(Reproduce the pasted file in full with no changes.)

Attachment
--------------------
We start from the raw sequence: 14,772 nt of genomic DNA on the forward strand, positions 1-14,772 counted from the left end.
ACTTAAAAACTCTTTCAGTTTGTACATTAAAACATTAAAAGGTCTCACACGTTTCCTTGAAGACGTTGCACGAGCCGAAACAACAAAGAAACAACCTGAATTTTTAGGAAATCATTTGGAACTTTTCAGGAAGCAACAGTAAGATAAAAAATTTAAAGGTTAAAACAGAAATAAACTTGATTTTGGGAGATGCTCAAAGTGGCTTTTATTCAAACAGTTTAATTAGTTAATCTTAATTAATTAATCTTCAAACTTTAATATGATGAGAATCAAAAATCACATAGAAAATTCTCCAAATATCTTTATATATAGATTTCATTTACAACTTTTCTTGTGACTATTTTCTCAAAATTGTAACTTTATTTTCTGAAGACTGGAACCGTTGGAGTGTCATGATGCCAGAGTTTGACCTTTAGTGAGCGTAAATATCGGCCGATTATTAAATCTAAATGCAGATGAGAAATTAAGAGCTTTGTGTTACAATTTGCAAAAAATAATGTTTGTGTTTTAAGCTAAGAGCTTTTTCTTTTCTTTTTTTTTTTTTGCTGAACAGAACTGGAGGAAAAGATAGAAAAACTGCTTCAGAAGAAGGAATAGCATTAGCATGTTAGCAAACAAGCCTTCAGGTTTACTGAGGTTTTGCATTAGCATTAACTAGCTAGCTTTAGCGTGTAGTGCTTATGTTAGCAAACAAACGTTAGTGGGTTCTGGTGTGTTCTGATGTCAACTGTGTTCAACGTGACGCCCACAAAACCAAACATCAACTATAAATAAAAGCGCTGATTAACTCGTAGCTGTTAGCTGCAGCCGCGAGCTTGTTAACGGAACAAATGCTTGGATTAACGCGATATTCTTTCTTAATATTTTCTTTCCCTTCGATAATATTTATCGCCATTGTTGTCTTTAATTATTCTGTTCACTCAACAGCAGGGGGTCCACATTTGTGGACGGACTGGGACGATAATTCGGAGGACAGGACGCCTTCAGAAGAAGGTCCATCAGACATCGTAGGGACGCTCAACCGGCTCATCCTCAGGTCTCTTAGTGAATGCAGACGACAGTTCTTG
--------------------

We start from the raw sequence: 14,772 nt of genomic DNA on the forward strand, positions 1-14,772 counted from the left end.
ACTTAAAAACTCTTTCAGTTTGTACATTAAAACATTAAAAGGTCTCACACGTTTCCTTGAAGACGTTGCACGAGCCGAAACAACAAAGAAACAACCTGAATTTTTAGGAAATCATTTGGAACTTTTCAGGAAGCAACAGTAAGATAAAAAATTTAAAGGTTAAAACAGAAATAAACTTGATTTTGGGAGATGCTCAAAGTGGCTTTTATTCAAACAGTTTAATTAGTTAATCTTAATTAATTAATCTTCAAACTTTAATATGATGAGAATCAAAAATCACATAGAAAATTCTCCAAATATCTTTATATATAGATTTCATTTACAACTTTTCTTGTGACTATTTTCTCAAAATTGTAACTTTATTTTCTGAAGACTGGAACCGTTGGAGTGTCATGATGCCAGAGTTTGACCTTTAGTGAGCGTAAATATCGGCCGATTATTAAATCTAAATGCAGATGAGAAATTAAGAGCTTTGTGTTACAATTTGCAAAAAATAATGTTTGTGTTTTAAGCTAAGAGCTTTTTCTTTTCTTTTTTTTTTTTTGCTGAACAGAACTGGAGGAAAAGATAGAAAAACTGCTTCAGAAGAAGGAATAGCATTAGCATGTTAGCAAACAAGCCTTCAGGTTTACTGAGGTTTTGCATTAGCATTAACTAGCTAGCTTTAGCGTGTAGTGCTTATGTTAGCAAACAAACGTTAGTGGGTTCTGGTGTGTTCTGATGTCAACTGTGTTCAACGTGACGCCCACAAAACCAAACATCAACTATAAATAAAAGCGCTGATTAACTCGTAGCTGTTAGCTGCAGCCGCGAGCTTGTTAACGGAACAAATGCTTGGATTAACGCGATATTCTTTCTTAATATTTTCTTTCCCTTCGATAATATTTATCGCCATTGTTGTCTTTAATTATTCTGTTCACTCAACAGCAGGGGGTCCACATTTGTGGACGGACTGGGACGATAATTCGGAGGACAGGACGCCTTCAGAAGAAGGTCCATCAGACATCGTAGGGACGCTCAACCGGCTCATCCTCAGGTCTCTTAGTGAATGCAGACGACAGTTCTTG